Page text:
We now come to the title track, which is without a doubt the best on the album. Why? Because it's a complete rejection of the U2 formula. There are no powerful drums, wailing guitars and screaming high-pitched vocals here. It's stark, with just Bono and piano to make it up. Just as on 'I Fall Down', The Edge has tied Bono to the ground and in doing so has brought out the best in him. But best of all, the lyrics are forthright and say what they have to say without being tied up in pretention or 80s whimsy:

October, and the trees are stripped bare
Of all they wear. What do I care?
October, and kingdoms rise
And kingdoms fall, but You go on
And on

Sadly, the glory (or 'gloria', perhaps) doesn't last. 'With A Shout (Jerusalem)' is not just a return to formula, it's a return to half-hearted mediocrity. The guitar parts are fast becoming clichéd, and the odd choice of notes on the first few bars make them if anything more suited to a David Bowie album. The lyrics are weak, at least when you can make them out, and for most of the song you cannot. It's without a doubt the lesser track on the record.

'Stranger In A Strange Land' is a far superior effort - though, considering how disappointing the last track was, that isn't the hardest thing in the world of music. The opening sounds like an outtake from Live At Leeds, treated with filters to distance it and then spaced out further still. Things quiet down as the band attempt to give Bono the room to sing properly - an opportunity he only half-ruins this time around. The message is a little unclear, though the Christian themes can come through sufficiently when this is studied as part of the overall record; standing alone, it is not as coherent.

Both 'Scarlet' and 'Is That All?' are shorter and sparser. The Edge's piano rears its thankful head again in 'Scarlet', which sounds like a piano-based prequel to 'With Or Without You'. The priority is given to the band over Bono here, given Mullen more room for some interesting echoey fills. Clayton doesn't use the oppurtunity to muscle in as he should, giving this a three-piece feel. Nevertheless, it's a damn sight better than the closer. 'Is That All?' is more formula rock, regurgited and plastered with electric drums to produce a faux-pop shambles. The title and its positioning as the closing song on the album was perhaps meant to leave you wanting more. It doesn't. If U2 had possessed any sense, they would have retitled this 'Is This The Best They Can Do?', because that's precisely the feeling you get.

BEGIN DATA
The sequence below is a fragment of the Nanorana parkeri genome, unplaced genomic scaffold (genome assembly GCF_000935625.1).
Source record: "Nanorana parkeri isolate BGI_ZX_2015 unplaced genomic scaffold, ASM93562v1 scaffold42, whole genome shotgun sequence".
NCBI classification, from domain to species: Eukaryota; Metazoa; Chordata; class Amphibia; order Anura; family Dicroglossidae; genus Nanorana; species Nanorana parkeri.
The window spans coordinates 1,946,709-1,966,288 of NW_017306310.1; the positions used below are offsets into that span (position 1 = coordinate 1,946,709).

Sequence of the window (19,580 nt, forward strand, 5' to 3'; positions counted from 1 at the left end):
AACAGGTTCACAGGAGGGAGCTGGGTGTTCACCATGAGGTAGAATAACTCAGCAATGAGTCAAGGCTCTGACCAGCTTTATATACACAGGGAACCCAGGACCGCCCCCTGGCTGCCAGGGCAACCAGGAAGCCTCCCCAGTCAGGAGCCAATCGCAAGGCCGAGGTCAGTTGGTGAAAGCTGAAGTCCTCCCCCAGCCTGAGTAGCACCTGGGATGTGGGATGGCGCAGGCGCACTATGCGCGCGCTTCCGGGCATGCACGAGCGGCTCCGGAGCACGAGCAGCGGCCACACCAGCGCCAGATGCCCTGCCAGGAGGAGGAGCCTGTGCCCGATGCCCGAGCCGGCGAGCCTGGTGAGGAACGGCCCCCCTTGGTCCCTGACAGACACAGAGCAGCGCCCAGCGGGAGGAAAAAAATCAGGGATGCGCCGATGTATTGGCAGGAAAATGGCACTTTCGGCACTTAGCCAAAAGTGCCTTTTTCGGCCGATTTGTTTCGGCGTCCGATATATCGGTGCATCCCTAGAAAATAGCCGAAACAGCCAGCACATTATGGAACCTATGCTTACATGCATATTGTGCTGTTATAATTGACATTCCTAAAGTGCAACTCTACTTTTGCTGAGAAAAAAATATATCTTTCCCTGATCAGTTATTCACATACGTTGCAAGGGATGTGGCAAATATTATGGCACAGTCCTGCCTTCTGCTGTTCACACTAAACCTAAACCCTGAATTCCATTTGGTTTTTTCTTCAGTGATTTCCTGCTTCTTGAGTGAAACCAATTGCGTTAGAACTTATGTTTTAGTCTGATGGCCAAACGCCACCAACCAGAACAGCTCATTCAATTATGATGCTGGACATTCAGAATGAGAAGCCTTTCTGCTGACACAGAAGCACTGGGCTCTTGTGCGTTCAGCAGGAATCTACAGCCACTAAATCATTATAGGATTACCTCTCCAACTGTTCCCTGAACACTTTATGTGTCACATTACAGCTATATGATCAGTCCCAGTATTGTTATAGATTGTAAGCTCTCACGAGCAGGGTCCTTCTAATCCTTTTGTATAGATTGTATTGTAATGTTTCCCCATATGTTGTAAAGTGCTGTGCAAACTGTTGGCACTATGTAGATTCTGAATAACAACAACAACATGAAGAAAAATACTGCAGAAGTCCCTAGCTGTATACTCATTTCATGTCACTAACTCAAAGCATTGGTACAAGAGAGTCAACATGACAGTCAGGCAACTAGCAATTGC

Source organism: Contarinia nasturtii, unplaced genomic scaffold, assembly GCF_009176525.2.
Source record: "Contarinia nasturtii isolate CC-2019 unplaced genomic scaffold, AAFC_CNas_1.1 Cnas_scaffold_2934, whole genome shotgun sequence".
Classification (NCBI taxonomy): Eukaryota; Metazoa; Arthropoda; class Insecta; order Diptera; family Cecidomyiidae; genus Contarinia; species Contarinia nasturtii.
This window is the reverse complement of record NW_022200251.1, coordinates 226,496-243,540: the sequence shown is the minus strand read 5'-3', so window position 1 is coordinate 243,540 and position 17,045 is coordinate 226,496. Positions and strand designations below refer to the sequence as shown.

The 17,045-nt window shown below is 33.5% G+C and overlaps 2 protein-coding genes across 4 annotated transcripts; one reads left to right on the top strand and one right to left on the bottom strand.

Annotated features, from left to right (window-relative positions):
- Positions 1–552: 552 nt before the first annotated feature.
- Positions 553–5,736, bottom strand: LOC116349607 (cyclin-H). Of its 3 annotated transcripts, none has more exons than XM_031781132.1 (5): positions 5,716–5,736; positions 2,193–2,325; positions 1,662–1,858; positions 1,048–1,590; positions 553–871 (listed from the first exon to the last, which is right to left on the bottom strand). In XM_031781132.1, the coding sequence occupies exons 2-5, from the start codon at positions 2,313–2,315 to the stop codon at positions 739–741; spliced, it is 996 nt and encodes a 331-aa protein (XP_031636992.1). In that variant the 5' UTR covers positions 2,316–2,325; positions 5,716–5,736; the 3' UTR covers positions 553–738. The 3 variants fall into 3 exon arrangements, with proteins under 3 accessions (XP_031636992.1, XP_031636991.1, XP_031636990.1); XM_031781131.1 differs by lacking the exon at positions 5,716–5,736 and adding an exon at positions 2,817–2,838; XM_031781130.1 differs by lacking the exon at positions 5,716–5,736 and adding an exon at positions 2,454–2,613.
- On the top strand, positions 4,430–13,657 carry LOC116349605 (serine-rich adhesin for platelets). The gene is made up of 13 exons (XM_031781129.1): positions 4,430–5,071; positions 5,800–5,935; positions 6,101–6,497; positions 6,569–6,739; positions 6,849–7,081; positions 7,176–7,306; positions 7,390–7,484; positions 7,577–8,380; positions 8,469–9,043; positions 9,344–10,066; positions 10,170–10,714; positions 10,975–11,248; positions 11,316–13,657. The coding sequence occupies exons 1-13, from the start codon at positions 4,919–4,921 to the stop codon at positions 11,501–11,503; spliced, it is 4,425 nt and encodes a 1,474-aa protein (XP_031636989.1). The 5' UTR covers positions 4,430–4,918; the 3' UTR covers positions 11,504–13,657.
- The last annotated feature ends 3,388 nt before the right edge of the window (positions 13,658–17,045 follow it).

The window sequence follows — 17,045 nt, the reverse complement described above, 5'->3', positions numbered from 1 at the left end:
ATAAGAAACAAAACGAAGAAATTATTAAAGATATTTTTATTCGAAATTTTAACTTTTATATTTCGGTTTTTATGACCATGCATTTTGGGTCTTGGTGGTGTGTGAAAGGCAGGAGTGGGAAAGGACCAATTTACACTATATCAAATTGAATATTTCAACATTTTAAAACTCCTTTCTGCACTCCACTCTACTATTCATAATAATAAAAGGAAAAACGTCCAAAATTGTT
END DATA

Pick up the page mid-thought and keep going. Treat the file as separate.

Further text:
October is generally seen as U2's weakest effort before Pop (1997). And there are many, many things wrong with this album which make it a very difficult listen. We have already seen the faults in the songs - Bono is as incoherent as a falsetto Gordon Brown, Clayton is almost non-existent, The Edge is teetering on the edge of clichéd - so thank God he can also play the piano - and Mullen is not given sufficient space to improvise. The biggest flaw though lies in the production - it's flat, bland and frankly boring. It's as if Lillywhite came in on every song, flicked the same old switches, gave the thumbs up and went to sleep (but not before turning off the mike nearest to the bass). Having said all that, October is mildly better than War for one good reason - piano. The title track adds a gravitas that War didn't have as much of. It's surprising, and music should surprise you. What was it that Imogen Heap sang: Music is worthless unless it can/ Make a complete stranger/ Break down and cry? Sure, October doesn't do that, but given enough patience you will be able to tease out some of the touches which showed up on later and better albums.

3.73 out of 5